Cheaper Than Dirt recently posted an interview with Former U.S. Navy SEAL Chris Kyle, author of American Sniper: The Autobiography of the Most Lethal Sniper in U.S. Military History. It seems the shooting instructor doesn’t have much time for civilian sniper wanna-be’s. “We do not teach civilians sniping. We do teach precision shooting, which can be employed in self defense and hunting. If someone wants to be a sniper, then they need to enlist in the military or in law enforcement.” A distinction without a difference? Code for “preppers welcome”? Let’s think about that one for a moment. What good would civilian snipers be if Uncle Sam turned into Uncle Adolph? Ace snapper Oleg Volk has some thoughts on that subject . . .
Surprisingly, Volk, an uncompromising Second Amendment supporter, isn’t optimistic on that whole “sniper behind every blade of grass” thing.
I am a great fan of armed and trained civilians. But I’d like to point out that the “hundreds of thousands of deer hunters” are no military snipers and do not overmatch regular infantry. A very well trained rifleman with a sub-MOA rifle can indeed score a first shot hit on a 500 yard foe. What happens then? . . .
Assuming that the sniper can manage to retain his stand-off distance, what can he do about air or artillery response. Insurgents world-wide have to brave close combat to get away from the firepower available to the regulars with one radio call. Against well-designed sniper hides that cannot be reached by artillery or airpower, short-range rockets would be used. The hide would have to escape detection in visible, near and far infrared ranges to remain secure.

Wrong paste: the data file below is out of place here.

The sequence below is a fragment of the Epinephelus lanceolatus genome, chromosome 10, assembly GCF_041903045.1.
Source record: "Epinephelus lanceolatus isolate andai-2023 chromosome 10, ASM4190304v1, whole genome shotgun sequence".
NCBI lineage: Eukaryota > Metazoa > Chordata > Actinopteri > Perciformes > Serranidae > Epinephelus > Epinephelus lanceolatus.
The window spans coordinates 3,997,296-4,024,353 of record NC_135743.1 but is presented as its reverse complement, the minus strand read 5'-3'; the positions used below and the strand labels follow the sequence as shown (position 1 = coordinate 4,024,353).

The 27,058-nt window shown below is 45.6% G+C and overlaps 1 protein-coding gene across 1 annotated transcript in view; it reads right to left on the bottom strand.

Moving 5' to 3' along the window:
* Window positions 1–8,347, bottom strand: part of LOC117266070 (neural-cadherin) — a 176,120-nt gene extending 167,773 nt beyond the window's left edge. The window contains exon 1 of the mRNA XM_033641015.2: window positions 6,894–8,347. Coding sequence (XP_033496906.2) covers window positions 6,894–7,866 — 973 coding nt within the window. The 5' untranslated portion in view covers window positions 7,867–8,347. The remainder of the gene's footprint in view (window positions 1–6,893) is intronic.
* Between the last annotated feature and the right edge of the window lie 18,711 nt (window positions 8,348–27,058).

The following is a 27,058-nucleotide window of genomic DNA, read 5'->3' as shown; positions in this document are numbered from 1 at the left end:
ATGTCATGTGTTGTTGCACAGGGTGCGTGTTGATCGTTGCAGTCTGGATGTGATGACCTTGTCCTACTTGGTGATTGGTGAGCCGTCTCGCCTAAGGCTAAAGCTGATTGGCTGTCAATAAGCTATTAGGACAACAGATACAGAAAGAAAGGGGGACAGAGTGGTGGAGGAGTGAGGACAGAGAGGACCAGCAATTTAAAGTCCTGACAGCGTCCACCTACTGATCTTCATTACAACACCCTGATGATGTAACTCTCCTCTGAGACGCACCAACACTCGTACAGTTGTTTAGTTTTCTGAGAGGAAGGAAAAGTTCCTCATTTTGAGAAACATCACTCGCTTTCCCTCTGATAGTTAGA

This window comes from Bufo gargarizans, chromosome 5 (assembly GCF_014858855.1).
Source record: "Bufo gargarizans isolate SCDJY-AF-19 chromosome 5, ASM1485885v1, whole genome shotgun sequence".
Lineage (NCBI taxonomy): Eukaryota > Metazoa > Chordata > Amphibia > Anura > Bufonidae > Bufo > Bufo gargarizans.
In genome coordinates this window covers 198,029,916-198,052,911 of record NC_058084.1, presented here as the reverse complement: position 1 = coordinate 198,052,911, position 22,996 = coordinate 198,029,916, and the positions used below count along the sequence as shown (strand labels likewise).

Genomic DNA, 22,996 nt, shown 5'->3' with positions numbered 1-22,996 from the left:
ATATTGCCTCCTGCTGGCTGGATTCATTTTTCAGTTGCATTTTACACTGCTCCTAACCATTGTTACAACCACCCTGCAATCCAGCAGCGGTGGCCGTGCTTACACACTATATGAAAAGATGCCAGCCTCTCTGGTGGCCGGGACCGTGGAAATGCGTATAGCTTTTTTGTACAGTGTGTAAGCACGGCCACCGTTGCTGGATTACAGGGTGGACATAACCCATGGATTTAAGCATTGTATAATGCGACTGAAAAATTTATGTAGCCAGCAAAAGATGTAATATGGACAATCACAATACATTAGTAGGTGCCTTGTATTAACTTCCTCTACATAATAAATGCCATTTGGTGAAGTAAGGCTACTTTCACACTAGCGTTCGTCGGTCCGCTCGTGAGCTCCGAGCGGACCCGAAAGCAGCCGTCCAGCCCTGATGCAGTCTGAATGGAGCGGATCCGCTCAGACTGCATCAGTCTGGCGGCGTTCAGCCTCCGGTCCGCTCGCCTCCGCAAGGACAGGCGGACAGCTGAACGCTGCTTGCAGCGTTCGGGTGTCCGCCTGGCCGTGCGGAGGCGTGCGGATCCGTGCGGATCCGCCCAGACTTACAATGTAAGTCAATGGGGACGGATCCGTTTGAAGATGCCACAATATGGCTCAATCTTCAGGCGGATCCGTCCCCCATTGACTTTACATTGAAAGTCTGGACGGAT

Multiple snipers might do better, but the regulars can just continue using smoke to remain safe from long shots while encircling the whole area and plastering it with mortars or just mining the perimeter and leaving it at that.
So the man who makes a rifle look more glamorous than Esti Ginzburg in a bikini reckons a civilian sniper’s prospects against an organized force are ugly. How weird is it that the gun fetishist’s fetishist titles his blog post “The mis-directed fetish of marksmanship”?
I guess no matter how good it looks, the truth still hurts.
I am a great fan of rifle marksmanship. But we shouldn’t overestimate its value in warfare. Unsupported by regular troops, most snipers die quickly. Most hunters may be marksmen, but they aren’t even snipers — that skill set goes far beyond the basics of fieldcraft and marksmanship required to bring down deer . . .
So our best bet is political proselytizing and raising the next generation to love freedom, and to respect the freedoms of others. The opium pipe dreams of the “restoration of the Republic” through another revolution are best left for those who don’t much value a connection to reality.